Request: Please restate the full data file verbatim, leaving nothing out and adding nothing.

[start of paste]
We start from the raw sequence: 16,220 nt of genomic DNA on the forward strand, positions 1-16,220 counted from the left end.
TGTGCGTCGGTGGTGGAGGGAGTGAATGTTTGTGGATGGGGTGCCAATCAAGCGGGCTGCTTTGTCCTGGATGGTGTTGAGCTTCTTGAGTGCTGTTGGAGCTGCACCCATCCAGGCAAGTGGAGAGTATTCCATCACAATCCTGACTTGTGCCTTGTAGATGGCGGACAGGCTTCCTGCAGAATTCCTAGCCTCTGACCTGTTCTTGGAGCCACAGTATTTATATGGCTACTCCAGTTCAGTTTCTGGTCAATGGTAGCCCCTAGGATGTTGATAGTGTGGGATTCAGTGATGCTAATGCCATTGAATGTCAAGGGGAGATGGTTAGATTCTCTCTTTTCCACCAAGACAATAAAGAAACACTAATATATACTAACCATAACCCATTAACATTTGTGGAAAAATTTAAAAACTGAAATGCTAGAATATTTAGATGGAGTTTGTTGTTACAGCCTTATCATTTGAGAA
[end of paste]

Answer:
We start from the raw sequence: 16,220 nt of genomic DNA on the forward strand, positions 1-16,220 counted from the left end.
TGTGCGTCGGTGGTGGAGGGAGTGAATGTTTGTGGATGGGGTGCCAATCAAGCGGGCTGCTTTGTCCTGGATGGTGTTGAGCTTCTTGAGTGCTGTTGGAGCTGCACCCATCCAGGCAAGTGGAGAGTATTCCATCACAATCCTGACTTGTGCCTTGTAGATGGCGGACAGGCTTCCTGCAGAATTCCTAGCCTCTGACCTGTTCTTGGAGCCACAGTATTTATATGGCTACTCCAGTTCAGTTTCTGGTCAATGGTAGCCCCTAGGATGTTGATAGTGTGGGATTCAGTGATGCTAATGCCATTGAATGTCAAGGGGAGATGGTTAGATTCTCTCTTTTCCACCAAGACAATAAAGAAACACTAATATATACTAACCATAACCCATTAACATTTGTGGAAAAATTTAAAAACTGAAATGCTAGAATATTTAGATGGAGTTTGTTGTTACAGCCTTATCATTTGAGAA